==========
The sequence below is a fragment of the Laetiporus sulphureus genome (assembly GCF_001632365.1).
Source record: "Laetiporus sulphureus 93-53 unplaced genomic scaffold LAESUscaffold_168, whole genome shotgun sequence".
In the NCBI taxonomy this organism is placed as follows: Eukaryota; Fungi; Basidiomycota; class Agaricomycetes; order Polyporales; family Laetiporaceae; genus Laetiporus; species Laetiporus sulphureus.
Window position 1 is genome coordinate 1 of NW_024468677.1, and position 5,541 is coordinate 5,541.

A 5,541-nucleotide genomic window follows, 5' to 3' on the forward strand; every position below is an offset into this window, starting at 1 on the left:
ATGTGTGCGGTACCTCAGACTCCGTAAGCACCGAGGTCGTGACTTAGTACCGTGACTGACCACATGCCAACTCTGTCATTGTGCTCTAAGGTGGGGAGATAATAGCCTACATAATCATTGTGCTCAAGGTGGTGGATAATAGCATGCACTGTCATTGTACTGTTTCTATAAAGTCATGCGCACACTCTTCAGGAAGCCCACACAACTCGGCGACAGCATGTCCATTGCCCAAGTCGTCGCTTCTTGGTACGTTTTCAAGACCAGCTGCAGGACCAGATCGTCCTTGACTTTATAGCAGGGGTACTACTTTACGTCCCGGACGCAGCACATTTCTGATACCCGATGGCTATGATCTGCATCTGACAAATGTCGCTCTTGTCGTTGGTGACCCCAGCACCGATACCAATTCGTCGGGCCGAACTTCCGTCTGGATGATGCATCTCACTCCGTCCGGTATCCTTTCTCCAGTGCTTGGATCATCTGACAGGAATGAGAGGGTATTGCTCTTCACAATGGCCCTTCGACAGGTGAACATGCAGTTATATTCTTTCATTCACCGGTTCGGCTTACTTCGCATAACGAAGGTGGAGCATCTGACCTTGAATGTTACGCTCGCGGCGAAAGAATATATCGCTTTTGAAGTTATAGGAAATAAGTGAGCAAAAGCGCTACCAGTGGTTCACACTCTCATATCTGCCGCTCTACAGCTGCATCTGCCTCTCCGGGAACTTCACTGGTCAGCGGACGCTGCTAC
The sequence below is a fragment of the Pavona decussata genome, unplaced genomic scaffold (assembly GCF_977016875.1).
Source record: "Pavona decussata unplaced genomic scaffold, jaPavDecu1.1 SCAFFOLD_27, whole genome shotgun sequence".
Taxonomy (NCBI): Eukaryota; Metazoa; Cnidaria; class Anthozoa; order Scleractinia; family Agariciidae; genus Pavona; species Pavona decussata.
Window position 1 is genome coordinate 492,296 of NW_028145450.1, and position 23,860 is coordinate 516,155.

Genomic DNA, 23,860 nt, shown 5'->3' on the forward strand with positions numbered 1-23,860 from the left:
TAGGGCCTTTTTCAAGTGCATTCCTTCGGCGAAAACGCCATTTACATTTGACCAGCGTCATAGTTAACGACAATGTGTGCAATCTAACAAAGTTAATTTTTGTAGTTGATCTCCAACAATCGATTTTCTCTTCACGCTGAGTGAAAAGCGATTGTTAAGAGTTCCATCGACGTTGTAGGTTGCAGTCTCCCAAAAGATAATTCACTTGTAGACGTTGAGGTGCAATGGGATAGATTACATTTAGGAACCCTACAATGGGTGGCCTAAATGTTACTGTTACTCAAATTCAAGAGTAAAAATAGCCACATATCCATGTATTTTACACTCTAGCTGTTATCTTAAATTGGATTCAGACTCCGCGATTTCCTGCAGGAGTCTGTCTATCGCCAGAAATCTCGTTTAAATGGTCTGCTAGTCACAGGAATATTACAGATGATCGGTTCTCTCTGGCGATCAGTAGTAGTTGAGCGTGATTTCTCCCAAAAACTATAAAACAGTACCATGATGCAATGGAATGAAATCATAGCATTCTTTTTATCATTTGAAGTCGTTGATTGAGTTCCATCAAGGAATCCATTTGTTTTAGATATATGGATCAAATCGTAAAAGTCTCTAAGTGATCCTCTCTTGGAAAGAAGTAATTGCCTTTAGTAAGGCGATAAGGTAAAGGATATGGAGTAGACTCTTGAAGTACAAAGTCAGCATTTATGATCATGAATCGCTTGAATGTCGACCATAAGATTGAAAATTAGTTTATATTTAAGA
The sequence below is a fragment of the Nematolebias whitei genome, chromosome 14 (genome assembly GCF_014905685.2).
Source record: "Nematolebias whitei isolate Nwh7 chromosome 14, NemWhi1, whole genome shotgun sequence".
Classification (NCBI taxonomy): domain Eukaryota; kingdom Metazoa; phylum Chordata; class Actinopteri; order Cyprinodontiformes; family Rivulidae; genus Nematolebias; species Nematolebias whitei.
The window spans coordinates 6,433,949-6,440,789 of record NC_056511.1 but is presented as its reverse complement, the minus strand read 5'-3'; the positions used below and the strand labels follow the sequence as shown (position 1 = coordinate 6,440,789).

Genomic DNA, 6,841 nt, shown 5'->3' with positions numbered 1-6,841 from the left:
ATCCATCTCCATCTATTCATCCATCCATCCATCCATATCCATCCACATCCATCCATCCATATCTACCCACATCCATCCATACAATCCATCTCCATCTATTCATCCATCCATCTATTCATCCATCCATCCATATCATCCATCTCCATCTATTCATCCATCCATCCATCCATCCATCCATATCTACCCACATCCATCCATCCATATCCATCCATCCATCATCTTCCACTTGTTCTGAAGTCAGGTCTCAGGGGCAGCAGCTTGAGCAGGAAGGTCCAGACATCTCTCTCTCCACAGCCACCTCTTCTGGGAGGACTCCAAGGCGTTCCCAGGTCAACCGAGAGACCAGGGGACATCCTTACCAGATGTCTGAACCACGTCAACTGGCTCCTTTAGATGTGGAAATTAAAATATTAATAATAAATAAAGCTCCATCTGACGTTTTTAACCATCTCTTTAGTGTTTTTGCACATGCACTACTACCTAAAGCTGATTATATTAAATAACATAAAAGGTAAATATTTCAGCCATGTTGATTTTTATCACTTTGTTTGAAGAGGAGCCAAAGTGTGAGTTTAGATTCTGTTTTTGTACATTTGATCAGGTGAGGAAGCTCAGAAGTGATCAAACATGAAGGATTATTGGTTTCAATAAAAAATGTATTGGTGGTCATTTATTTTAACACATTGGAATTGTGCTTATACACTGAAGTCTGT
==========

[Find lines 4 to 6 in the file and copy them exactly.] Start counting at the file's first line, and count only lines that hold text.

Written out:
Window position 1 is genome coordinate 1 of NW_024468677.1, and position 5,541 is coordinate 5,541.

A 5,541-nucleotide genomic window follows, 5' to 3' on the forward strand; every position below is an offset into this window, starting at 1 on the left:
ATGTGTGCGGTACCTCAGACTCCGTAAGCACCGAGGTCGTGACTTAGTACCGTGACTGACCACATGCCAACTCTGTCATTGTGCTCTAAGGTGGGGAGATAATAGCCTACATAATCATTGTGCTCAAGGTGGTGGATAATAGCATGCACTGTCATTGTACTGTTTCTATAAAGTCATGCGCACACTCTTCAGGAAGCCCACACAACTCGGCGACAGCATGTCCATTGCCCAAGTCGTCGCTTCTTGGTACGTTTTCAAGACCAGCTGCAGGACCAGATCGTCCTTGACTTTATAGCAGGGGTACTACTTTACGTCCCGGACGCAGCACATTTCTGATACCCGATGGCTATGATCTGCATCTGACAAATGTCGCTCTTGTCGTTGGTGACCCCAGCACCGATACCAATTCGTCGGGCCGAACTTCCGTCTGGATGATGCATCTCACTCCGTCCGGTATCCTTTCTCCAGTGCTTGGATCATCTGACAGGAATGAGAGGGTATTGCTCTTCACAATGGCCCTTCGACAGGTGAACATGCAGTTATATTCTTTCATTCACCGGTTCGGCTTACTTCGCATAACGAAGGTGGAGCATCTGACCTTGAATGTTACGCTCGCGGCGAAAGAATATATCGCTTTTGAAGTTATAGGAAATAAGTGAGCAAAAGCGCTACCAGTGGTTCACACTCTCATATCTGCCGCTCTACAGCTGCATCTGCCTCTCCGGGAACTTCACTGGTCAGCGGACGCTGCTAC